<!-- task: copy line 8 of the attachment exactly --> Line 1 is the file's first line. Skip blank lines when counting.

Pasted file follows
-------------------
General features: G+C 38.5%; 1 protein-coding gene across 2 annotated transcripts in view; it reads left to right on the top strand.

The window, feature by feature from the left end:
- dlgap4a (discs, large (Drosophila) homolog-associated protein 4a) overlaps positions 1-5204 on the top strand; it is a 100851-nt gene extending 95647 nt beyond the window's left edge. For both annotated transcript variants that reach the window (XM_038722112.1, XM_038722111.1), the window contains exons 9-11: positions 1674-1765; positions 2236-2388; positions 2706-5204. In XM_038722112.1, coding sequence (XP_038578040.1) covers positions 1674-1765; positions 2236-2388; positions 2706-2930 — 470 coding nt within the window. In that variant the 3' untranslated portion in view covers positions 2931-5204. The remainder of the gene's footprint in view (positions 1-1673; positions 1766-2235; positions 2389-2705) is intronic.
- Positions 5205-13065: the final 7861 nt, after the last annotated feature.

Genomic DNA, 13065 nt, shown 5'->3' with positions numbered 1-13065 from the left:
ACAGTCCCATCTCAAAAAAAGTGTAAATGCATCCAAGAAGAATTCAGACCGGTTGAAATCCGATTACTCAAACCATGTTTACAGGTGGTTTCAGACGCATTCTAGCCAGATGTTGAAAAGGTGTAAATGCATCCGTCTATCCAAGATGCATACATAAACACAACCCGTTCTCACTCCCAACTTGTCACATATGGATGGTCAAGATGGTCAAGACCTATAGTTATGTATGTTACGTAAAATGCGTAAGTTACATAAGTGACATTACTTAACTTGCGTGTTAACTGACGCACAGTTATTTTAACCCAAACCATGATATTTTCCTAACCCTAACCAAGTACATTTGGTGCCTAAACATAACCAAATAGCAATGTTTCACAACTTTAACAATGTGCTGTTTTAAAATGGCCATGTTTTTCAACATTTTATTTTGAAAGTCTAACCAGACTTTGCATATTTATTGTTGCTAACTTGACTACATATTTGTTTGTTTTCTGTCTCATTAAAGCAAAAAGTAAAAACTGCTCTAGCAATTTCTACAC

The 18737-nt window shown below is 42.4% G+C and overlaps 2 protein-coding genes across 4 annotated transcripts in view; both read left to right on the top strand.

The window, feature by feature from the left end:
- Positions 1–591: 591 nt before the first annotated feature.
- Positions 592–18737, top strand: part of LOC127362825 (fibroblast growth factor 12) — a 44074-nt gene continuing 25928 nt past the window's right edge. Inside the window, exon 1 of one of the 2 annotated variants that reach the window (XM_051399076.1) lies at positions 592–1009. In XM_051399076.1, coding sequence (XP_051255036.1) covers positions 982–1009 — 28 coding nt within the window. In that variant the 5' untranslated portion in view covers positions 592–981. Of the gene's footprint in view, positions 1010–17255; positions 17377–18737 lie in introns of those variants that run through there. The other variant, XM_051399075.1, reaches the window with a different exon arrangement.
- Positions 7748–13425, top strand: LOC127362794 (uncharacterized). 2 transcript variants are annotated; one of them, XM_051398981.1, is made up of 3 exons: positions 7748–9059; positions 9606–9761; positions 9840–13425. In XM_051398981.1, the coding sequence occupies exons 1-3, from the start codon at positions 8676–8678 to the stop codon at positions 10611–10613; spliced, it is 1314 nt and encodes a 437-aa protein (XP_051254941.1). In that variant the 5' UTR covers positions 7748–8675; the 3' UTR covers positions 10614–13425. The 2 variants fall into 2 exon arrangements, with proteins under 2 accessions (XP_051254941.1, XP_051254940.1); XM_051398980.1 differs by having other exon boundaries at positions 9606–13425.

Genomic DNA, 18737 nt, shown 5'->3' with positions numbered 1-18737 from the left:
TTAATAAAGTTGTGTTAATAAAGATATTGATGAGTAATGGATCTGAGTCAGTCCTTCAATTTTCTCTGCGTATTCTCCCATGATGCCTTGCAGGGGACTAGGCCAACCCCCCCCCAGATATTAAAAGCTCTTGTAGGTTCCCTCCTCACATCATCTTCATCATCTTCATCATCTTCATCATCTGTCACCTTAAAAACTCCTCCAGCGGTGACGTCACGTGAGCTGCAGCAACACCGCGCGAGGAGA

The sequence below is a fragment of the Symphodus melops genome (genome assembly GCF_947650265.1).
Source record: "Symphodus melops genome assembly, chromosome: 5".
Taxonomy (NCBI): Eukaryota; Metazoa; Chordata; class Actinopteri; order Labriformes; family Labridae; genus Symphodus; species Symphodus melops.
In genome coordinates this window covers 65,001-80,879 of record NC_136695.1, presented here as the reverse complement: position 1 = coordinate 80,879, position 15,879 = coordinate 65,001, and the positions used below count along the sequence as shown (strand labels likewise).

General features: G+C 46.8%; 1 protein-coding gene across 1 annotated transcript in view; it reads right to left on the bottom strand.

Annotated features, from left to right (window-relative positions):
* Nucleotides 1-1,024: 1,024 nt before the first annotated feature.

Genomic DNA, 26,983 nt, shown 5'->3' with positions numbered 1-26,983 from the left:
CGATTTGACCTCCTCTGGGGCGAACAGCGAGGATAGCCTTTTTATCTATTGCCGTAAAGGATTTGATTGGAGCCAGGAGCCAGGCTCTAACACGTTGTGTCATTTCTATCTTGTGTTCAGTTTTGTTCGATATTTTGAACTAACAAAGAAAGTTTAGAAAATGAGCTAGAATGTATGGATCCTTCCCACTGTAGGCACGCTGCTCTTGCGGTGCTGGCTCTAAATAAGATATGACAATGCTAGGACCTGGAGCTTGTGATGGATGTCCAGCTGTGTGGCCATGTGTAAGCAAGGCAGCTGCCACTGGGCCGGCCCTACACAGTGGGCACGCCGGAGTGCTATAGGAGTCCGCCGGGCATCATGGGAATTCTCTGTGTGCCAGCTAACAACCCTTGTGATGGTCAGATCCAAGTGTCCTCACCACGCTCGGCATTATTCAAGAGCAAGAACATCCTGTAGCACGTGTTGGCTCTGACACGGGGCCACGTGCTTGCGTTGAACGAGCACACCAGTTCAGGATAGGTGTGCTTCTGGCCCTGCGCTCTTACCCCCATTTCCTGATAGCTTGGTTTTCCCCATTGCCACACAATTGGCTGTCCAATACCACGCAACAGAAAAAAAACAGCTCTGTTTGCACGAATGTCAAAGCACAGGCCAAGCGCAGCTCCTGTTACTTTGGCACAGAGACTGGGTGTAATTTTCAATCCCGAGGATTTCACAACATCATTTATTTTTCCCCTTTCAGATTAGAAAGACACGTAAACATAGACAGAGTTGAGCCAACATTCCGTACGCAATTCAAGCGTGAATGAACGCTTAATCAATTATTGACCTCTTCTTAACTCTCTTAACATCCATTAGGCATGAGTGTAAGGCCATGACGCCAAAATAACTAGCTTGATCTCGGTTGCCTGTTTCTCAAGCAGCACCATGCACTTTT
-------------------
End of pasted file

The window, feature by feature from the left end: